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Margaret Hope McGuffie was born in 1874 at Charlton in Lancashire, England. By 1900, the family had moved to Chapel-En-Le Frith in Derbyshire, approximately twenty miles from Manchester. One of her brothers, John, who worked as a games master on the steamship The Argonaut had met the filmmaker Cecil Hepworth on board on his way to Algiers to film a solar eclipse. The two men became friends, and when they returned to Britain, Cecil was invited to meet the McGuffie family, who lived not far away from where Cecil was filming for the showman A.D. Thomas. Cecil was advised to wear evening dress for dinner, which was the practice of the McGuffie family. This may explain why in Rescued by Rover (1905), Cecil is seen wearing top-hat and tails.
Cecil and Margaret were married at Buxton, Derbyshire, on February 11, 1902. Cecil later recalled in his memoirs Came the Dawn: “I had been married about a year and my wife, broken in to film work, played the part of “The White Rabbit” in Alice in Wonderland” (63). He recalled that the film Rescued by Rover (1905) was a family affair. “My wife wrote the story; my baby, eight months old, was the heroine; my Dog, the hero; my wife, the bereaved mother and myself, the harassed father” (67). The film was shot three times, the second and third version approximately five months after the first version. According to May Clark, who worked for Cecil between 1898 and 1908: “For Rescued by Rover Hepworth used up three films. We filmed once. He wore that copy out, so we filmed it again and took two of everything when we were filming it, so that we had two separate copies, and that film built his studios. All his expenses for twelve months were paid out of that film.”
Cecil also recounted that Margaret had a considerable influence on the films he was making (49). This was corroborated by Clark. In the transcript for the 1968 interview she gave to the television program Yesterday’s Witness, she recalled that she often heard Cecil and Margaret arguing in the evenings about what they should film the following day.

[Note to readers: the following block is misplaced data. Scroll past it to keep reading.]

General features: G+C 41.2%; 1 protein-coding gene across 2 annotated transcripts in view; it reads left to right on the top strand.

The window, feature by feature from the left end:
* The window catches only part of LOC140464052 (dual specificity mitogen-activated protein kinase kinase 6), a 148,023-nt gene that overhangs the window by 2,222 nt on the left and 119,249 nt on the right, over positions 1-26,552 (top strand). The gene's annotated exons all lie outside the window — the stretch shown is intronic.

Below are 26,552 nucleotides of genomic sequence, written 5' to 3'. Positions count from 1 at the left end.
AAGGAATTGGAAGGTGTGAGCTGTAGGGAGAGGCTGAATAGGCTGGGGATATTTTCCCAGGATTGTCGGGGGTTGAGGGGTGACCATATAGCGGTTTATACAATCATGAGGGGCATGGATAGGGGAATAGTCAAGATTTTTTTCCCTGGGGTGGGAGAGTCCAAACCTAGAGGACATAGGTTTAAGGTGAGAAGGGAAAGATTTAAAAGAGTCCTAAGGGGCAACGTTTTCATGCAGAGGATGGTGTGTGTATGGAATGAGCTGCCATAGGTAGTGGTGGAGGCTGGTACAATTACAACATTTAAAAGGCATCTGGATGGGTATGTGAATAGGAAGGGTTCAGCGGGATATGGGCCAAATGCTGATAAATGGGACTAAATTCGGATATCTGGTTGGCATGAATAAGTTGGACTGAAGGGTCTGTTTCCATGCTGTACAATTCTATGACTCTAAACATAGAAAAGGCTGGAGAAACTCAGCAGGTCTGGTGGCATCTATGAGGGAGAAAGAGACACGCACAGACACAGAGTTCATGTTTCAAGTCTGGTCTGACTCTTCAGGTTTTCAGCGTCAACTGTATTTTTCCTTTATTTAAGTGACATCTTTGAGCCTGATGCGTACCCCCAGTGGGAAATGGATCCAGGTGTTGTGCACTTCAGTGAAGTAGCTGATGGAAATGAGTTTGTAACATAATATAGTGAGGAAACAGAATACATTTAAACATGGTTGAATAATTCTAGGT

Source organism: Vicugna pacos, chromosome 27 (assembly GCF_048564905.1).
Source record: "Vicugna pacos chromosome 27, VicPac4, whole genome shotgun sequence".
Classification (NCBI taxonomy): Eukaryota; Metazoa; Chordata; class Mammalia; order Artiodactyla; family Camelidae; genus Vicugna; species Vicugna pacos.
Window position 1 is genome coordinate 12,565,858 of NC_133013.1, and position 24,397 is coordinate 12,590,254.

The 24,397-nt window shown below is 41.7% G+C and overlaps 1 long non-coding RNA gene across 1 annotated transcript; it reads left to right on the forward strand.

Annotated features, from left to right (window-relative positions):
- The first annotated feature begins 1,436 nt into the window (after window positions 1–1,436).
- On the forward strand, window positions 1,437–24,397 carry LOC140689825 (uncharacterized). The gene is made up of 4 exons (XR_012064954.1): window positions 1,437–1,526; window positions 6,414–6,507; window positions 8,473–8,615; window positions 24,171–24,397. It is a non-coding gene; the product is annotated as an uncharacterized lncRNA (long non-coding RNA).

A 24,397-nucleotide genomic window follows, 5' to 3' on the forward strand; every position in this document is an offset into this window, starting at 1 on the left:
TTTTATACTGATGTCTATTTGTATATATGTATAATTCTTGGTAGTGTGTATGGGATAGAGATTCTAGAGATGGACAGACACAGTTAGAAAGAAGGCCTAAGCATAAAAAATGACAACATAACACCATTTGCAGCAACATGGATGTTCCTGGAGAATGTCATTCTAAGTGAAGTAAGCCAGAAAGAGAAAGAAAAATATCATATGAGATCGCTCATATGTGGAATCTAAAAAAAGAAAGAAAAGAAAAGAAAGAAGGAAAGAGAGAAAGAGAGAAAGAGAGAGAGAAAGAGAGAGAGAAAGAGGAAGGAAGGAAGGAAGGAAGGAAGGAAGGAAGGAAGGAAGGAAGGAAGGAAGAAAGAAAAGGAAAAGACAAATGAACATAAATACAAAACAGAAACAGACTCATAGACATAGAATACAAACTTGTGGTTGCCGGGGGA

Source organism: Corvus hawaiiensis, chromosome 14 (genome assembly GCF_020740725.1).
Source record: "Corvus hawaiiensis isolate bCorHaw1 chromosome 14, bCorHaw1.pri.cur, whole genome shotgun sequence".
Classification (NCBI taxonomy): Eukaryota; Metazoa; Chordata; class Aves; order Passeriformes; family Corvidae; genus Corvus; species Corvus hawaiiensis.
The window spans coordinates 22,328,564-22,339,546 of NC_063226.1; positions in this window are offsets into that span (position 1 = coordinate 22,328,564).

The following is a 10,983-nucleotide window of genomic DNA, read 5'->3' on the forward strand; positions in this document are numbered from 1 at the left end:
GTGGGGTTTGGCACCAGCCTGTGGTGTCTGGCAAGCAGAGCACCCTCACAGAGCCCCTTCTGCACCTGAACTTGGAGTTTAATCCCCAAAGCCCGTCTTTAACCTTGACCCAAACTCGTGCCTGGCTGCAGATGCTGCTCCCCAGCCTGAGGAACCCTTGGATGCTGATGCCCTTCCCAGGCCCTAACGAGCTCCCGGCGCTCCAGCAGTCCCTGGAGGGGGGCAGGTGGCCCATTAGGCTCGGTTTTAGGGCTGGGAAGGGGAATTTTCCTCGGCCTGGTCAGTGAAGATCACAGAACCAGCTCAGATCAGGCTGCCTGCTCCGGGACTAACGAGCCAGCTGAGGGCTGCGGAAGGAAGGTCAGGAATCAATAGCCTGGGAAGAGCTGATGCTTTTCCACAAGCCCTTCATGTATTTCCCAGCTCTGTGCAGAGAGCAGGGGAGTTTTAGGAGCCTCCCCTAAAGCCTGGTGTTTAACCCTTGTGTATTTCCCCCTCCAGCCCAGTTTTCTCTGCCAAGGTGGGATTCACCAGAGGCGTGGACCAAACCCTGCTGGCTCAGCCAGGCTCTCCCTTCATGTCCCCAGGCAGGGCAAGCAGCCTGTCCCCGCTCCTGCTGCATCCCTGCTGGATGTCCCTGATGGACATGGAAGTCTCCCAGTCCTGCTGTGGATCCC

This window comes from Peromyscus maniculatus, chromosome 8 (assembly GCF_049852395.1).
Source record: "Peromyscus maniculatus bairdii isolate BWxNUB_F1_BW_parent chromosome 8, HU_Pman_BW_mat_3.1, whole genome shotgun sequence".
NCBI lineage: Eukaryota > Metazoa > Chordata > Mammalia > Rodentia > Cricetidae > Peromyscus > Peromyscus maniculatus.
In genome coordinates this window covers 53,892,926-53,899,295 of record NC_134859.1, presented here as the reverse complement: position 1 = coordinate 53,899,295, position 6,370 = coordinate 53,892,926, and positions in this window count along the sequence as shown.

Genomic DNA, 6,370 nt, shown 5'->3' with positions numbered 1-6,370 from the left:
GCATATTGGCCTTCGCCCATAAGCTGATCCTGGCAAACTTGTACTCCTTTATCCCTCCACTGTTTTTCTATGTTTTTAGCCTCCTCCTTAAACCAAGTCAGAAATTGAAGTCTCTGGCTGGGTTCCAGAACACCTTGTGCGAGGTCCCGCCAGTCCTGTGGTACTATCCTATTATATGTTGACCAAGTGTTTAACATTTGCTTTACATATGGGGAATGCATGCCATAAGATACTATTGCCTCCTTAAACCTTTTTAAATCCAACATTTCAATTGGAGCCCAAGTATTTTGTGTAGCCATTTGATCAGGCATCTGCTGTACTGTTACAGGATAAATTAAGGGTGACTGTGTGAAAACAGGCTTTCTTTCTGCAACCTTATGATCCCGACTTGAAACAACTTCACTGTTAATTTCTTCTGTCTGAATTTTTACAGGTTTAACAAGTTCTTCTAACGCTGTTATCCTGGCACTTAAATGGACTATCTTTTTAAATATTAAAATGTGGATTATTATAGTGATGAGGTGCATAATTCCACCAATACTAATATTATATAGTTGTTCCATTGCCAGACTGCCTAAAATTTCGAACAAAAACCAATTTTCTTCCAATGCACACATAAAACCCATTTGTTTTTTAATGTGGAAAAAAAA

Margaret had three children: Elizabeth, known as Barbara, born in December 1904; Blanche Margaret, known as Margaret, born in January 1907; and Thomas Andrew Cradock, born in November 1910. Margaret cast her daughter Barbara as the central character of Rescued by Rover and featured her in an early health education film entitled Baby’s Toilet (1905), in which Margaret demonstrates how to bathe and dress a baby. Barbara is also featured in The Dog Outwits the Kidnapper (1908), in which Margaret again played the mother and their dog Blair, the rescuer, while Cecil played the kidnapper.
It is difficult to quantify what role, if any, Margaret had in the family’s filmmaking business after 1908. In future years, Cecil tried to expand production by employing more outside film producers. Margaret died on October 9, 1917, following a three-month illness from breast cancer.
The story of what some consider Britain’s most important film from the pre-feature period is detailed in a surviving catalogue for Hepworth (1906):
“Rescued By Rover”
In a luxurious house, a little baby [Barbara Hepworth], an only child, is lying peacefully asleep, guarded by a faithful collie dog [Blair], three times her size. The dog appears to be fully sensible to his privilege as guardian of his master’s choicest treasure, and the child seems safe enough in his care. But in the afternoon the baby is taken out by her nurse [May Clark], and that nurse is interested in a young soldier who meets her by accident in the park every afternoon. While the nurse maid is pushing the perambulator along and wondering when Alphonso will appear, a wicked-looking beggar woman asks for alms, but receives only a haughty refusal. A little further on the nursemaid meets Alphonso and turns her back on her sleeping charge while she lights his cigarette. During this absorbing process, the gypsy woman glides up behind, steals the sleeping baby from the perambulator, and makes off as quickly as she can.